Exercise 4

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Exercise 4

Post  Marlie E. Sisneros on Tue Mar 15, 2011 8:25 pm

noun--verb guideline
recommends that we can view all operations that the user will perform as being composed of an action (the verb) acting with one argument (the noun). In the case of moving a file (or copying, for that matter), the action (move or copy) requires more than one argument. The way the move operation is performed requires the user first to select the icon for the file to be moved and then to indicate the move operation implicitly by dragging the selected icon to the destination folder.

nouns
in this dialogue are the file to be moved and the destination folder.

verb
is the move operation.

File-moving
is a slightly contrived one, because some could argue that there is no violation of the noun--verb guideline (hence, moving is still consistent with respect to input expression) because the verb is 'move to destination folder'. Perhaps a better example is a command to search a file system for files matching some specification.
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ASSIGNMENT 4

Post  rowellpines on Tue Mar 22, 2011 12:19 am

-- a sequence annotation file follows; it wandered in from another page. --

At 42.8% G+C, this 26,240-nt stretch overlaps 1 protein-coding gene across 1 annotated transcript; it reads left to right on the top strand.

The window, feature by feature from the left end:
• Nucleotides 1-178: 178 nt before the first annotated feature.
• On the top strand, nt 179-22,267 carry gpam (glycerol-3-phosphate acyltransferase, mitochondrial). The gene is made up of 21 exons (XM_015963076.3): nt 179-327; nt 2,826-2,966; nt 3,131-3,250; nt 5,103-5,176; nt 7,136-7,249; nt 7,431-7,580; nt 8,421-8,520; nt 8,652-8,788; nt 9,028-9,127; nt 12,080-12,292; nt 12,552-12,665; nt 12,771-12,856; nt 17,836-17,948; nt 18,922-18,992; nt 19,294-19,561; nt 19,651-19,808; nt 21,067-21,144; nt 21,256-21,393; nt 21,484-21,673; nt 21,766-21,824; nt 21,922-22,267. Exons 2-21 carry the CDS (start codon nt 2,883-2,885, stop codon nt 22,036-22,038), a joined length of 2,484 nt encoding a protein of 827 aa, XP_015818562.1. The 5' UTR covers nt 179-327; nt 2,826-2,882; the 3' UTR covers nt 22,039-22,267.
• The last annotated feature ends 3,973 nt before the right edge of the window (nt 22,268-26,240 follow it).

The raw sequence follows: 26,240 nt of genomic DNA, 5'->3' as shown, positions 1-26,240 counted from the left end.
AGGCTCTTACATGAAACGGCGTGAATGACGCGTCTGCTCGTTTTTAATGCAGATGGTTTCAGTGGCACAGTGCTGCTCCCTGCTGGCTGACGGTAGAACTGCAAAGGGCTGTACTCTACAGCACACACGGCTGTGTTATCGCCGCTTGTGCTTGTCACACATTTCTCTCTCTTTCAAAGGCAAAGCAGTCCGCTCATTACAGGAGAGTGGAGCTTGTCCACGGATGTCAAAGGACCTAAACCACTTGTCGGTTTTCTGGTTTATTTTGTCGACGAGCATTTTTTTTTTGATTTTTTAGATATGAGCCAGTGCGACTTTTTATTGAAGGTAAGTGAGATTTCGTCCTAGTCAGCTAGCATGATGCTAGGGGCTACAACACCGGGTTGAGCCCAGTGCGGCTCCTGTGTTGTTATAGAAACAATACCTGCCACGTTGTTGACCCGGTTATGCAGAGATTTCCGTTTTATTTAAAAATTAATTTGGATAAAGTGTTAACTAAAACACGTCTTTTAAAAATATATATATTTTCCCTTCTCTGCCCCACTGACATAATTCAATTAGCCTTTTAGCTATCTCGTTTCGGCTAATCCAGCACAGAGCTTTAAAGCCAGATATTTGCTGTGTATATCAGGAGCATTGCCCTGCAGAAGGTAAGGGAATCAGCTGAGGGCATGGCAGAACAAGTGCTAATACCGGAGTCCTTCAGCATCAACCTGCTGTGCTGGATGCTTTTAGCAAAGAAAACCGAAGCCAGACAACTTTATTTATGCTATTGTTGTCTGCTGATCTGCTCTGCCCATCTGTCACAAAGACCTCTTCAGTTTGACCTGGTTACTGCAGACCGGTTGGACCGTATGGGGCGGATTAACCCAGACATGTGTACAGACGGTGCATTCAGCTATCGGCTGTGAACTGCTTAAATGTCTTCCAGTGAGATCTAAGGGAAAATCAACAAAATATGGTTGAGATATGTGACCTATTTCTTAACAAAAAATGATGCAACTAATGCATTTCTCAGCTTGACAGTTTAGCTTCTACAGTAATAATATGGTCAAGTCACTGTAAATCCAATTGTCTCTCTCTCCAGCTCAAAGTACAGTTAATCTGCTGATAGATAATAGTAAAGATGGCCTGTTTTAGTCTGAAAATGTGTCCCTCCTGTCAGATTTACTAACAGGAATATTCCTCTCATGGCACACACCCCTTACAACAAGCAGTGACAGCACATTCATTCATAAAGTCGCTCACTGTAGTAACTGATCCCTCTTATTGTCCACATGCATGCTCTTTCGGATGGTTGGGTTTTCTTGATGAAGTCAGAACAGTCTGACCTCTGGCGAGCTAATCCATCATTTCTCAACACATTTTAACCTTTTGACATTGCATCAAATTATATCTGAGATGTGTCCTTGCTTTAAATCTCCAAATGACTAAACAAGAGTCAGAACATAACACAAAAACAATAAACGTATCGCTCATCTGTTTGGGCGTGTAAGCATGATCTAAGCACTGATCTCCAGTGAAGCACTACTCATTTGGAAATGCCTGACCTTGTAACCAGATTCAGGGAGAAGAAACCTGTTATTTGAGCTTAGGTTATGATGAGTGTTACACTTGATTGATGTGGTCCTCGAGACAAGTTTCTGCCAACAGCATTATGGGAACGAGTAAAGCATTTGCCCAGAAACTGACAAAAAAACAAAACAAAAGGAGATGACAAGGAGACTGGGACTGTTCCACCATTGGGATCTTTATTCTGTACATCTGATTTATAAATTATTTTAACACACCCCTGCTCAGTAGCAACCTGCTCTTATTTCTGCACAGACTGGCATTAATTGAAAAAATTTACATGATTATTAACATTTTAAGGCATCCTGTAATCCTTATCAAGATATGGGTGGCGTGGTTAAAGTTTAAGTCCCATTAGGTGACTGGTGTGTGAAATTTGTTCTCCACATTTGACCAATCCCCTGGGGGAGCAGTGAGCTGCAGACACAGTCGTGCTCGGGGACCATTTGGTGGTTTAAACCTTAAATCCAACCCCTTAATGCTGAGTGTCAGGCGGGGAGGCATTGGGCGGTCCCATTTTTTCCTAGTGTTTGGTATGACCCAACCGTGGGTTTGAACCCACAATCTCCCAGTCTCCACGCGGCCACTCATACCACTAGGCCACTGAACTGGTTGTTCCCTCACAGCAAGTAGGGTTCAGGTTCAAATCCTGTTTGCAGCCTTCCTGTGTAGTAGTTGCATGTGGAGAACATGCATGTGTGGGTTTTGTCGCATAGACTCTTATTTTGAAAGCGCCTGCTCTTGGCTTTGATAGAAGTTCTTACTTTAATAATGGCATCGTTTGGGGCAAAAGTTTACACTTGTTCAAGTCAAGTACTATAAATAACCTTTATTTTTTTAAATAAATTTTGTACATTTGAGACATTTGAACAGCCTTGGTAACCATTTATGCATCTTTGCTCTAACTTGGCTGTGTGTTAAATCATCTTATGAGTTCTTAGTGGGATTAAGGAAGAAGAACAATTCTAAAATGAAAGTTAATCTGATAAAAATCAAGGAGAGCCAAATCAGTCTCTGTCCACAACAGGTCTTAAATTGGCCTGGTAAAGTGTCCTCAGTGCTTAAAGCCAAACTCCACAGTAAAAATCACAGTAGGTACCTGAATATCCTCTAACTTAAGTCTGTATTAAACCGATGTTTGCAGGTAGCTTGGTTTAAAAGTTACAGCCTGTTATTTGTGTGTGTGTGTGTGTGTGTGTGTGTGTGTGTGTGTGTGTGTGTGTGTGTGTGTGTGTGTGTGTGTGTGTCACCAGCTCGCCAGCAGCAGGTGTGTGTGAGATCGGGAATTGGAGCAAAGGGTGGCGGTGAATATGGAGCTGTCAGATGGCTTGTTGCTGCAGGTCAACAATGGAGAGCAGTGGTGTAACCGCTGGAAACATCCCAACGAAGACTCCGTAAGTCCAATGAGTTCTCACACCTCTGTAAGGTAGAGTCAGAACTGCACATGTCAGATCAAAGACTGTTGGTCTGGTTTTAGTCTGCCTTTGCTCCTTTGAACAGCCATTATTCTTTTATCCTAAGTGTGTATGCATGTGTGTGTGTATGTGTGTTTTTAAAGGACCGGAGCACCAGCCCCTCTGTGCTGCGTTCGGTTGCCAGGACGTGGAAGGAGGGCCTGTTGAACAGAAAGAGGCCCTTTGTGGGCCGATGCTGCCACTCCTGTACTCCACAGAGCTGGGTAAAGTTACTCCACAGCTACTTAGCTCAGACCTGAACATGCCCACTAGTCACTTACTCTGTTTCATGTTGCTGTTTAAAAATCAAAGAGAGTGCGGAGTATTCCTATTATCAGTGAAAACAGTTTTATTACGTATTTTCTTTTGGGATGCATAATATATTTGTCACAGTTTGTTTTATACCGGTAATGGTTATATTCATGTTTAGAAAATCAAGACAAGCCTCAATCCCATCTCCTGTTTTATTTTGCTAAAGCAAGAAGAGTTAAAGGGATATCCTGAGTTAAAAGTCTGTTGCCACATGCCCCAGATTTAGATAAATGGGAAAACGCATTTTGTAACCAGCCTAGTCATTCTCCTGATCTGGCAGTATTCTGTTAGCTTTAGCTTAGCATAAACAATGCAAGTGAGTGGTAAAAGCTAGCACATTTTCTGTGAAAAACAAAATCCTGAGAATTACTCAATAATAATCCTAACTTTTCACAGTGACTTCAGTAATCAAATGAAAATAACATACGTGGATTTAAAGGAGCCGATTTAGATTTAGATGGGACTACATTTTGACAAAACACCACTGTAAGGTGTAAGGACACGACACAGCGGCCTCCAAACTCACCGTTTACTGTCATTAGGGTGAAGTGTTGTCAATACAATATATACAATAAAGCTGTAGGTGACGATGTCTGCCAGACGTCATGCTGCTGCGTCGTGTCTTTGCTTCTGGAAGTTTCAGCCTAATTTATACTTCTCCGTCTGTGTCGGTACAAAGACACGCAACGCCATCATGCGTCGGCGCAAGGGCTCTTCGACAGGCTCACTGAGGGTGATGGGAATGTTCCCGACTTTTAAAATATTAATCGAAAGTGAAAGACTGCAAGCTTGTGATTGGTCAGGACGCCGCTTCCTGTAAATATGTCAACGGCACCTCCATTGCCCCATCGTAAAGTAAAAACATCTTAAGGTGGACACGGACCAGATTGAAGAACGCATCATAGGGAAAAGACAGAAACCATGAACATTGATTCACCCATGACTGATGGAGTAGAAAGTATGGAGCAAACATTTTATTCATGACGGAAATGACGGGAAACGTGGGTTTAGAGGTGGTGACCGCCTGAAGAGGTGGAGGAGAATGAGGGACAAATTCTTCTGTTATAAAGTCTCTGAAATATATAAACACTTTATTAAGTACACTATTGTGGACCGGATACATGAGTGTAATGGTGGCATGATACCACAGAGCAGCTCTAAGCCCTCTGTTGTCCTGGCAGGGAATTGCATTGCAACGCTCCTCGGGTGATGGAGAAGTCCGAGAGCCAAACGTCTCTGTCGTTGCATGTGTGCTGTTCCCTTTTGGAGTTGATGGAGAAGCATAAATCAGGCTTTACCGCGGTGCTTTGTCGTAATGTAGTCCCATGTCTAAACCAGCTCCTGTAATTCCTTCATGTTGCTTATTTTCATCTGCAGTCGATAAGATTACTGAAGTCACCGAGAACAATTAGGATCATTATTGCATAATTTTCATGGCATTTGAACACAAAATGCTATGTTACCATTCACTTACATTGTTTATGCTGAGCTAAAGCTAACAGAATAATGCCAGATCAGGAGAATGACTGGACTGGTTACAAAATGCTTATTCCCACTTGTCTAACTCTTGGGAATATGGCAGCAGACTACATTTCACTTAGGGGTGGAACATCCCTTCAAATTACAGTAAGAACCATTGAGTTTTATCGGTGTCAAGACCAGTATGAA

'The user, not the computer, begins and organizes all actions .'


I think these would be the best phrase that summarizes the TOPIC.

Noun by definition is the file to be moved and the destination folder. While the verb is the action that has been used for the process. Example would be the dialog box principles. A dialogue box can be utilized to designate when an error happens in the system. Once this error has been identified and presented to the user in the dialogue box, the only action that the system permits the user is to concede the error and discharge the dialogue box. The system blocks the user dialogue, with good explanation. The blocking nature of the dialogue box is to guarantee that the user really sees that there was an error.

..I think that was the far as I can say for now.
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Re: Exercise 4

Post  Sherwin_Elioreg on Thu Apr 07, 2011 12:02 pm

I really don't have any idea about what 'noun--verb' guideline for operations means. But according to my research...